When the DO has reached a decision on a question, it should be recorded in writing, including electronically, where the DO is using an ICT System in the Department which meets the required standards for electronic signatures for records and decisions.

The decision must be conveyed to the person concerned1.

Under SI No 142 of 2007, while the record of the decision in DEASP must be signed (in writing or electronically) by the DO, the memorandum or letter which issues to the customer does not have to be signed.

Note: Many of the Departments system-generated letters to customers are not signed but carry the name of the relevant DO.

More detailed advice on drafting decision letters can be found in the guideline "Reasons for Decisions"

Decisions must be:

  • Clearly written;
  • Properly signed (written or electronic signature (initials not sufficient) name typed or written in capitals underneath)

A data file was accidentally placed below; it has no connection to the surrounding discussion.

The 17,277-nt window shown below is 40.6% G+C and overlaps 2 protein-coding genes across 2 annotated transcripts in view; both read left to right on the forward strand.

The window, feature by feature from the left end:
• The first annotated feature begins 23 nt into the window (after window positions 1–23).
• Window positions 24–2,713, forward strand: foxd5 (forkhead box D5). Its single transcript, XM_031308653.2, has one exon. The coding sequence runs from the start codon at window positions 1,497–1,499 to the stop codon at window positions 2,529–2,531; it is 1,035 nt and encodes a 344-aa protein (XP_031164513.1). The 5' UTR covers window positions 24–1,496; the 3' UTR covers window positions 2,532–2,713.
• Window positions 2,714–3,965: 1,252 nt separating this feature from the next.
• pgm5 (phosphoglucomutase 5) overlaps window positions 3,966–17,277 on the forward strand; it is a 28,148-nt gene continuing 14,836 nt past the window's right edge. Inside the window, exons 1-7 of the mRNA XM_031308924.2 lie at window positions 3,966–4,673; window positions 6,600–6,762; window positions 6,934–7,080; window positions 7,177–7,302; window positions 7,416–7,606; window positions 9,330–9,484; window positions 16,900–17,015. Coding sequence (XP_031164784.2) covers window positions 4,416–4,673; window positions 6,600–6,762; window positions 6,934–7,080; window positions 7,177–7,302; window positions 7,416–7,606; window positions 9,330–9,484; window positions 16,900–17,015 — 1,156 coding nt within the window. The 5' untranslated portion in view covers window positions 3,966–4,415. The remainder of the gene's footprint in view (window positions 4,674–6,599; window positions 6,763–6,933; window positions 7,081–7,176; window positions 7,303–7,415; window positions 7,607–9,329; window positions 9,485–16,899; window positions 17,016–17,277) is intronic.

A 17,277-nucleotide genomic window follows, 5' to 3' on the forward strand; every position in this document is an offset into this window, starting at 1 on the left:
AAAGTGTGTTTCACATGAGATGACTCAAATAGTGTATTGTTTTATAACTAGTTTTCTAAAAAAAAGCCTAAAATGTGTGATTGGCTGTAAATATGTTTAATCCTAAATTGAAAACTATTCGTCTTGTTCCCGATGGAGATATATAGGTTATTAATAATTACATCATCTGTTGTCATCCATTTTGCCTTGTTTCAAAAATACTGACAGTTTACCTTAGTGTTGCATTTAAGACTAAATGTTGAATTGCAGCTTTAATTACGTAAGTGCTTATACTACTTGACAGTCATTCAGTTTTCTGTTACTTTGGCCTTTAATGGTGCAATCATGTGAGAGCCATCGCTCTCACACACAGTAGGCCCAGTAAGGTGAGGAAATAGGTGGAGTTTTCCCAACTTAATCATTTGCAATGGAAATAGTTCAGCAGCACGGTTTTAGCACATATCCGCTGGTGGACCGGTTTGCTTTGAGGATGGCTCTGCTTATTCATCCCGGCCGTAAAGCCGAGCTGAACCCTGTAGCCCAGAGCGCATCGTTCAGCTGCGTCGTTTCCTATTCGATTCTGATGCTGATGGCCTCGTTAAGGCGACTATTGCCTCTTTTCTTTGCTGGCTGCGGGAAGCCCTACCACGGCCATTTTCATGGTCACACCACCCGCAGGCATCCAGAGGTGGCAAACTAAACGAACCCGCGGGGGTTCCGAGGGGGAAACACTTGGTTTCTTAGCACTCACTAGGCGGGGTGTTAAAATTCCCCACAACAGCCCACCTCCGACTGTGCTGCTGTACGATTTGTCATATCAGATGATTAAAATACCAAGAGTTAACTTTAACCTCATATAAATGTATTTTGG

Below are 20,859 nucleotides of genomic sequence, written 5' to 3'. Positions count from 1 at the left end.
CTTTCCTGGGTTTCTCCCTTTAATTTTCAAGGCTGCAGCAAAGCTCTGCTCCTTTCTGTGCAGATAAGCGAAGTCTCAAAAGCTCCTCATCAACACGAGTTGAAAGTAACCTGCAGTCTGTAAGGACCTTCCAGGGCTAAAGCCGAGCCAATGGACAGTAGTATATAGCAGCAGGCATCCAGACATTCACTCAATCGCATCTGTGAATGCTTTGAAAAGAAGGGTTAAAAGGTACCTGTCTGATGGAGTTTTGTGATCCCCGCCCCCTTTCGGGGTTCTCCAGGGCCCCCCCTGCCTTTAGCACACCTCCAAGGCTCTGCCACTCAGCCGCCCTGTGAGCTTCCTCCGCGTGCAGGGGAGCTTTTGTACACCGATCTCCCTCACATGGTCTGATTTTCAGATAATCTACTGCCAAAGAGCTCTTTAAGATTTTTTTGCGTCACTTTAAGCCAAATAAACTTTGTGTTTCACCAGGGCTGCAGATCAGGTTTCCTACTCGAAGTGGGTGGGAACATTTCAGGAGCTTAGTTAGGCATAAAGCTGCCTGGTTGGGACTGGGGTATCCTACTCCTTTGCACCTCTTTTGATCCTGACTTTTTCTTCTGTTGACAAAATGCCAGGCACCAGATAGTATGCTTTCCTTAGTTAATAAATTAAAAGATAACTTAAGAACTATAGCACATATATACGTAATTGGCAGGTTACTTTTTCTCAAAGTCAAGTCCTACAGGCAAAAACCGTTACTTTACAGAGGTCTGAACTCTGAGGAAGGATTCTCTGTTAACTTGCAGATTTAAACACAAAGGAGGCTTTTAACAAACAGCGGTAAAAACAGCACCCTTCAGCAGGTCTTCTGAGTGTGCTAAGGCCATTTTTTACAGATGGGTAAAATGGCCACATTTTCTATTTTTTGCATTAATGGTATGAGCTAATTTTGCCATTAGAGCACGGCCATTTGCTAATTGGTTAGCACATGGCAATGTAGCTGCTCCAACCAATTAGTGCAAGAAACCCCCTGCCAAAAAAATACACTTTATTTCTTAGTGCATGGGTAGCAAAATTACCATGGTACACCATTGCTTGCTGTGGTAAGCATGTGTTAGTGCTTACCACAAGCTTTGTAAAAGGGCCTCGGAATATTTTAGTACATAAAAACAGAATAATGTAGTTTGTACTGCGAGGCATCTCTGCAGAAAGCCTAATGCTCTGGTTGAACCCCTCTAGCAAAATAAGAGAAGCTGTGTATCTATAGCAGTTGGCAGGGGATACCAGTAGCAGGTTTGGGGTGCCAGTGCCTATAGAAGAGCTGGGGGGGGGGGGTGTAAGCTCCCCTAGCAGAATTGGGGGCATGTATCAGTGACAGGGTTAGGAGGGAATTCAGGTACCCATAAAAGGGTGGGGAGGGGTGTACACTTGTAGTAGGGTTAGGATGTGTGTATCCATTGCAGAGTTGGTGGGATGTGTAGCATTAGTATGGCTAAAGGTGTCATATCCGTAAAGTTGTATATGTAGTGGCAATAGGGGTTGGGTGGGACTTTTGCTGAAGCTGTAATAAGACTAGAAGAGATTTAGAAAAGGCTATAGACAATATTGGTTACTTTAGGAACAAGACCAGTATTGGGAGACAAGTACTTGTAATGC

• Dated.

1 Or, in the case of decisions relating to insurability, scope etc, to all of the parties subject to the decision – see Art 191 of SI 142 of 2007 for the specific legal provisions.

Please note:

Reasons for Decisions

Where the decision is unfavourable to the claimant, the DO must give the reason for the decision e.g. where a claim is rejected or is allowed at less than the maximum rate of payment. For this purpose a distinction needs to be made between:

  • The 'grounds' of disallowance (e.g. the statutory condition which is not fulfilled) and
  • The 'reason' for it (why the grounds are not met)